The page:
As in The Authority, there were also elements of satire and self-awareness, with the various Avengers recast as over-the-top versions of themselves, and present-day politics on the mind.

In what is probably The Ultimates' most famous moment, Captain America beats the snot out of a villain and points to the A on his forehead while bellowing, "You think this letter on my head stands for France?" It was both an exaggerated joke about Captain America’s unfailing patriotism and a winking nod toward the American political discourse in the wake of the Iraq War, when congressional cafeterias briefly started referring to French fries as "Freedom fries."

After The Ultimates, Millar moved into Marvel’s primary universe. In 2006, he took the lead on the comic book version of Civil War, which, as in the recent movie, pitted a team of heroes led by Captain America against a team of heroes led by Iron Man over a question of political oversight following a superhero-related catastrophe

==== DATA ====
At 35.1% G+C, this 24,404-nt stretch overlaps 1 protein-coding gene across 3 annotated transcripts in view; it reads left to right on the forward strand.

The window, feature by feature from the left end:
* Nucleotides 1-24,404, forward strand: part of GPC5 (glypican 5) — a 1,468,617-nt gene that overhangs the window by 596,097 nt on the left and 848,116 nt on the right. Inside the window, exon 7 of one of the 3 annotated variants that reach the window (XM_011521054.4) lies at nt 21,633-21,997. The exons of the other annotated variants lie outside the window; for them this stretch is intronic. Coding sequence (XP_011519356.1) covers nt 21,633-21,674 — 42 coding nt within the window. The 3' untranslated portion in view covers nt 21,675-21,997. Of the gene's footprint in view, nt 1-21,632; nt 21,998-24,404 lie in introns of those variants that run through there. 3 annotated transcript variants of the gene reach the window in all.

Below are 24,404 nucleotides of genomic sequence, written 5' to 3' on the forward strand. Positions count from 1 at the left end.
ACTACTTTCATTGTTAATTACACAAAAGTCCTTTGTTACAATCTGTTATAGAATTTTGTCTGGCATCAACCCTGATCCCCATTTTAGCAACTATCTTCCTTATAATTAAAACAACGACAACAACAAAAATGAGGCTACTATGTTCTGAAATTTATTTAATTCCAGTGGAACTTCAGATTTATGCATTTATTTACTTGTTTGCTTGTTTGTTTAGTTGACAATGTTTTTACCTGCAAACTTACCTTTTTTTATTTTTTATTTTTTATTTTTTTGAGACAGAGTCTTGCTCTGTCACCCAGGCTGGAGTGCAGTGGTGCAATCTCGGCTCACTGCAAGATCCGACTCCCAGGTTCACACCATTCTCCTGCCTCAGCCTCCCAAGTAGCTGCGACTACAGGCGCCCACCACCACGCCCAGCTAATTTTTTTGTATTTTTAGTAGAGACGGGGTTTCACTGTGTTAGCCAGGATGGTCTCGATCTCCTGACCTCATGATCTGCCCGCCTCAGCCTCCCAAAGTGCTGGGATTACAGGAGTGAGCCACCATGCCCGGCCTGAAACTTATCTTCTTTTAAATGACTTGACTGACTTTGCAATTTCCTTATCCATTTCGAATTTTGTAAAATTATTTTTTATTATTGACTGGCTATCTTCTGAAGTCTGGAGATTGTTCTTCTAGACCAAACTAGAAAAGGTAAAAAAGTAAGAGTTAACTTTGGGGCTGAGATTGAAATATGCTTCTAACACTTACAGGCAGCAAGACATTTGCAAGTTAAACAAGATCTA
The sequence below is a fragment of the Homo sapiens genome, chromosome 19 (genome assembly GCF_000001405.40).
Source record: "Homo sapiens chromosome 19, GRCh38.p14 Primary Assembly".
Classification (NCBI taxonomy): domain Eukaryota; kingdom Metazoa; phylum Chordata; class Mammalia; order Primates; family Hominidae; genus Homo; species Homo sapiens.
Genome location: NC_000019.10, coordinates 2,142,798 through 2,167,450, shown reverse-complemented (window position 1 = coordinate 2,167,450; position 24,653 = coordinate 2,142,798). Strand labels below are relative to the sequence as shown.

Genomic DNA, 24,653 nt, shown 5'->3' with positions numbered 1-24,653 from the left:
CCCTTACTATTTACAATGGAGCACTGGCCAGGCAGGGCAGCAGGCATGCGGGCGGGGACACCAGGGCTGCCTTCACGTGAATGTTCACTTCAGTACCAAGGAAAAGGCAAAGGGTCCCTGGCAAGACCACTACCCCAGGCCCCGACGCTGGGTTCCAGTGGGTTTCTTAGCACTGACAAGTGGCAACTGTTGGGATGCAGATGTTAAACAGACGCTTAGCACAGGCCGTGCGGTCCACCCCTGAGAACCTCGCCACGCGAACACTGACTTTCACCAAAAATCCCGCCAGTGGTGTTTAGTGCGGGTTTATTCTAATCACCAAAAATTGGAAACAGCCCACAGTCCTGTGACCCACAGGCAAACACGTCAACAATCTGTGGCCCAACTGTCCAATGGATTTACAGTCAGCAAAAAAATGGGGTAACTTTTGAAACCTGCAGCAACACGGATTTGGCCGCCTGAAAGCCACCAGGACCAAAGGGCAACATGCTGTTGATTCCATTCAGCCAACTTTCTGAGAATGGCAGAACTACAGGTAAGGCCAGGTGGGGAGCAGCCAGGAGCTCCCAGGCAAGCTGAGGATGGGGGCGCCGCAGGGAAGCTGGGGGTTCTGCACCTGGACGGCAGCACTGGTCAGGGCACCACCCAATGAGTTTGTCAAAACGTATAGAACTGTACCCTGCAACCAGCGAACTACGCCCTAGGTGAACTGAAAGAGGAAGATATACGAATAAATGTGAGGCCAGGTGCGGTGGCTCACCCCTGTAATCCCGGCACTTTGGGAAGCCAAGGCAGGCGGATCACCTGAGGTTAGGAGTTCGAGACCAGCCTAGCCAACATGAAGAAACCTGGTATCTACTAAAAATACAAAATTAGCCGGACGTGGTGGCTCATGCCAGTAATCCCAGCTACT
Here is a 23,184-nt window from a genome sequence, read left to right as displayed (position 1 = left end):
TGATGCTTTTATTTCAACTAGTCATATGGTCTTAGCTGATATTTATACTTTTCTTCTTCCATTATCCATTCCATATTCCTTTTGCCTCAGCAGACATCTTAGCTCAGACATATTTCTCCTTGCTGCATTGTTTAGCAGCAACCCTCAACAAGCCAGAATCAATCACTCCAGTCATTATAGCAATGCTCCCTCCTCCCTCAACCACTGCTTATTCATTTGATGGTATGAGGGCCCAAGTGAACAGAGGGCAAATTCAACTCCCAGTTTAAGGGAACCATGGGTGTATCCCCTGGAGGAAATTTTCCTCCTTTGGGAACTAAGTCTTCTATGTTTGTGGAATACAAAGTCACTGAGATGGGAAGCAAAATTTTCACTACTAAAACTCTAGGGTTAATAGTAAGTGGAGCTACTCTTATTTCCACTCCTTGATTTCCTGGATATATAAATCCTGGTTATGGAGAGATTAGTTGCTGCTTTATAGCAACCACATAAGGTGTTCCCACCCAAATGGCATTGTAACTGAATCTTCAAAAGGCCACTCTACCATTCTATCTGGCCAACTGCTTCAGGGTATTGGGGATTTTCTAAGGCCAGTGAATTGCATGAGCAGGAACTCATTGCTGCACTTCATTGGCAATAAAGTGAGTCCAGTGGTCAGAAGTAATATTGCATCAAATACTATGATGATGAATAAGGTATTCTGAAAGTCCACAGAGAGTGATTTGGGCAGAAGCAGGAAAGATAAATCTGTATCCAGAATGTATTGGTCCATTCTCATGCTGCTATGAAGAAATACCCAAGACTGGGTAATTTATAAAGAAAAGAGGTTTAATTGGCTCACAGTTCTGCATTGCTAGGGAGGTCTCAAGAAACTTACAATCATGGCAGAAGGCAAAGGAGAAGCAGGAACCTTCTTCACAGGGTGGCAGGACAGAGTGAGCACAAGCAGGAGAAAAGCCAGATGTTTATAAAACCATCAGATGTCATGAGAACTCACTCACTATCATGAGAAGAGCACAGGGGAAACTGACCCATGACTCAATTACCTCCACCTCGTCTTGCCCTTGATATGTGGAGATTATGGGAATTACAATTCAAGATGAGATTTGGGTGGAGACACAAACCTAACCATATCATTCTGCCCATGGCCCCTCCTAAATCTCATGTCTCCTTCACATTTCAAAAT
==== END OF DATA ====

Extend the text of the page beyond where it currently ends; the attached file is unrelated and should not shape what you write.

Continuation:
Civil War was another widescreen epic concerned with both politics and superhero ethics, and it served as a sort of culmination of all the ideas that had started in The Authority. It was an action-packed spectacle about superheroes and their relationship to the government, one that dealt with the challenges and tradeoffs inherent in their self-imposed mission to do good and protect the innocent.

In these comics, you can see the foundation of the modern superhero blockbuster; the gigantic scale, the intensity of the drama, the emphasis on visual storytelling, and epic conflict are the most obvious points of influence.